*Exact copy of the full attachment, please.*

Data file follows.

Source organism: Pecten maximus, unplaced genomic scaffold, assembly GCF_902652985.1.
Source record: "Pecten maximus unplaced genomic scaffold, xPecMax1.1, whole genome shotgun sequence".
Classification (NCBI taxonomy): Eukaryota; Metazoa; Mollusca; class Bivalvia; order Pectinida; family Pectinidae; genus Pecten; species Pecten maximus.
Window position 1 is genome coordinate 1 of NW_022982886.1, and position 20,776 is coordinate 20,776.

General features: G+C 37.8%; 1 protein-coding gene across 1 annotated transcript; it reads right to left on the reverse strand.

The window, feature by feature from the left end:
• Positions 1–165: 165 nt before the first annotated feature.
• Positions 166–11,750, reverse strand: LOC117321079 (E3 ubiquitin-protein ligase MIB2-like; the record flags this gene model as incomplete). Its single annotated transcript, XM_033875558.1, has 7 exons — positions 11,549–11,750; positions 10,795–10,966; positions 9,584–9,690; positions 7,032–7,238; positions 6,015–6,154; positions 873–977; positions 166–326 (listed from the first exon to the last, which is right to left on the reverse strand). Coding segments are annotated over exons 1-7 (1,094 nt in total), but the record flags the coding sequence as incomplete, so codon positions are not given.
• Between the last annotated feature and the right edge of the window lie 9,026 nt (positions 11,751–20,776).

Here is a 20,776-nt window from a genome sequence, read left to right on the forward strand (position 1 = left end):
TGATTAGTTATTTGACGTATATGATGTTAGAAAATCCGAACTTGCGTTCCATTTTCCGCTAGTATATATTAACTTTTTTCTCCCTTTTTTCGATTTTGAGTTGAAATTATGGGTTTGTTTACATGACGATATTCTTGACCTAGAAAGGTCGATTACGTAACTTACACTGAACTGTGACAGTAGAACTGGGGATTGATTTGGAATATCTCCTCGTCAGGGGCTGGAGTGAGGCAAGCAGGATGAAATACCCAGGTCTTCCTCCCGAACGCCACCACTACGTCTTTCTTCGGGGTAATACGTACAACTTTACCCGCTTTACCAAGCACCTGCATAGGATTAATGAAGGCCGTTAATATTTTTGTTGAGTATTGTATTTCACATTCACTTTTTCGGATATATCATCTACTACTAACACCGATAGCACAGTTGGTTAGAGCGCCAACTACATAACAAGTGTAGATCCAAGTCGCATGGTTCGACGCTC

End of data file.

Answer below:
Source organism: Pecten maximus, unplaced genomic scaffold, assembly GCF_902652985.1.
Source record: "Pecten maximus unplaced genomic scaffold, xPecMax1.1, whole genome shotgun sequence".
Classification (NCBI taxonomy): Eukaryota; Metazoa; Mollusca; class Bivalvia; order Pectinida; family Pectinidae; genus Pecten; species Pecten maximus.
Window position 1 is genome coordinate 1 of NW_022982886.1, and position 20,776 is coordinate 20,776.

General features: G+C 37.8%; 1 protein-coding gene across 1 annotated transcript; it reads right to left on the reverse strand.

The window, feature by feature from the left end:
• Positions 1–165: 165 nt before the first annotated feature.
• Positions 166–11,750, reverse strand: LOC117321079 (E3 ubiquitin-protein ligase MIB2-like; the record flags this gene model as incomplete). Its single annotated transcript, XM_033875558.1, has 7 exons — positions 11,549–11,750; positions 10,795–10,966; positions 9,584–9,690; positions 7,032–7,238; positions 6,015–6,154; positions 873–977; positions 166–326 (listed from the first exon to the last, which is right to left on the reverse strand). Coding segments are annotated over exons 1-7 (1,094 nt in total), but the record flags the coding sequence as incomplete, so codon positions are not given.
• Between the last annotated feature and the right edge of the window lie 9,026 nt (positions 11,751–20,776).

Here is a 20,776-nt window from a genome sequence, read left to right on the forward strand (position 1 = left end):
TGATTAGTTATTTGACGTATATGATGTTAGAAAATCCGAACTTGCGTTCCATTTTCCGCTAGTATATATTAACTTTTTTCTCCCTTTTTTCGATTTTGAGTTGAAATTATGGGTTTGTTTACATGACGATATTCTTGACCTAGAAAGGTCGATTACGTAACTTACACTGAACTGTGACAGTAGAACTGGGGATTGATTTGGAATATCTCCTCGTCAGGGGCTGGAGTGAGGCAAGCAGGATGAAATACCCAGGTCTTCCTCCCGAACGCCACCACTACGTCTTTCTTCGGGGTAATACGTACAACTTTACCCGCTTTACCAAGCACCTGCATAGGATTAATGAAGGCCGTTAATATTTTTGTTGAGTATTGTATTTCACATTCACTTTTTCGGATATATCATCTACTACTAACACCGATAGCACAGTTGGTTAGAGCGCCAACTACATAACAAGTGTAGATCCAAGTCGCATGGTTCGACGCTC